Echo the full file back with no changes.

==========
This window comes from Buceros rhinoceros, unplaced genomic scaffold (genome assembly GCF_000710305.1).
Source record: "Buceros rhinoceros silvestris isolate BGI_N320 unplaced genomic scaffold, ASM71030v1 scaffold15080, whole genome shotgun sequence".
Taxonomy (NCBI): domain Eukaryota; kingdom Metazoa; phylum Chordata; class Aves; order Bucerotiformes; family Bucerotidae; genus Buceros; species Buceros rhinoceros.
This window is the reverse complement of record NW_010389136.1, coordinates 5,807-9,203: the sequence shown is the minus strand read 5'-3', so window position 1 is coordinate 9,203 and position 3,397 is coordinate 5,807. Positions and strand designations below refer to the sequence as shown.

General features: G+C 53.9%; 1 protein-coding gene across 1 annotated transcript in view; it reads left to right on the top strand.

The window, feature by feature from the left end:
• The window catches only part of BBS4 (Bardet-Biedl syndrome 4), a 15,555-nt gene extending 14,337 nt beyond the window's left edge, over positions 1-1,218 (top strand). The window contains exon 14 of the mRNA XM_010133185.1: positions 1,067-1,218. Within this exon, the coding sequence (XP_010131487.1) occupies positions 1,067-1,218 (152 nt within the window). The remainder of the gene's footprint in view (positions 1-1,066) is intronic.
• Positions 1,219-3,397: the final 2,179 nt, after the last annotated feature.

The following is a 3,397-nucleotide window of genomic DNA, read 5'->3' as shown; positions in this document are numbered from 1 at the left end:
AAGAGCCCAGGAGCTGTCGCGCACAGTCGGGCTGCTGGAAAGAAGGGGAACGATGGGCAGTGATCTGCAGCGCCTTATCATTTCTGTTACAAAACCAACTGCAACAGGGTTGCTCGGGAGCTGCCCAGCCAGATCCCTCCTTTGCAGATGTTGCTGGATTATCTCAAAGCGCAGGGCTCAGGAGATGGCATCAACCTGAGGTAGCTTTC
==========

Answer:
This window comes from Buceros rhinoceros, unplaced genomic scaffold (genome assembly GCF_000710305.1).
Source record: "Buceros rhinoceros silvestris isolate BGI_N320 unplaced genomic scaffold, ASM71030v1 scaffold15080, whole genome shotgun sequence".
Taxonomy (NCBI): domain Eukaryota; kingdom Metazoa; phylum Chordata; class Aves; order Bucerotiformes; family Bucerotidae; genus Buceros; species Buceros rhinoceros.
This window is the reverse complement of record NW_010389136.1, coordinates 5,807-9,203: the sequence shown is the minus strand read 5'-3', so window position 1 is coordinate 9,203 and position 3,397 is coordinate 5,807. Positions and strand designations below refer to the sequence as shown.

General features: G+C 53.9%; 1 protein-coding gene across 1 annotated transcript in view; it reads left to right on the top strand.

The window, feature by feature from the left end:
• The window catches only part of BBS4 (Bardet-Biedl syndrome 4), a 15,555-nt gene extending 14,337 nt beyond the window's left edge, over positions 1-1,218 (top strand). The window contains exon 14 of the mRNA XM_010133185.1: positions 1,067-1,218. Within this exon, the coding sequence (XP_010131487.1) occupies positions 1,067-1,218 (152 nt within the window). The remainder of the gene's footprint in view (positions 1-1,066) is intronic.
• Positions 1,219-3,397: the final 2,179 nt, after the last annotated feature.

The following is a 3,397-nucleotide window of genomic DNA, read 5'->3' as shown; positions in this document are numbered from 1 at the left end:
AAGAGCCCAGGAGCTGTCGCGCACAGTCGGGCTGCTGGAAAGAAGGGGAACGATGGGCAGTGATCTGCAGCGCCTTATCATTTCTGTTACAAAACCAACTGCAACAGGGTTGCTCGGGAGCTGCCCAGCCAGATCCCTCCTTTGCAGATGTTGCTGGATTATCTCAAAGCGCAGGGCTCAGGAGATGGCATCAACCTGAGGTAGCTTTC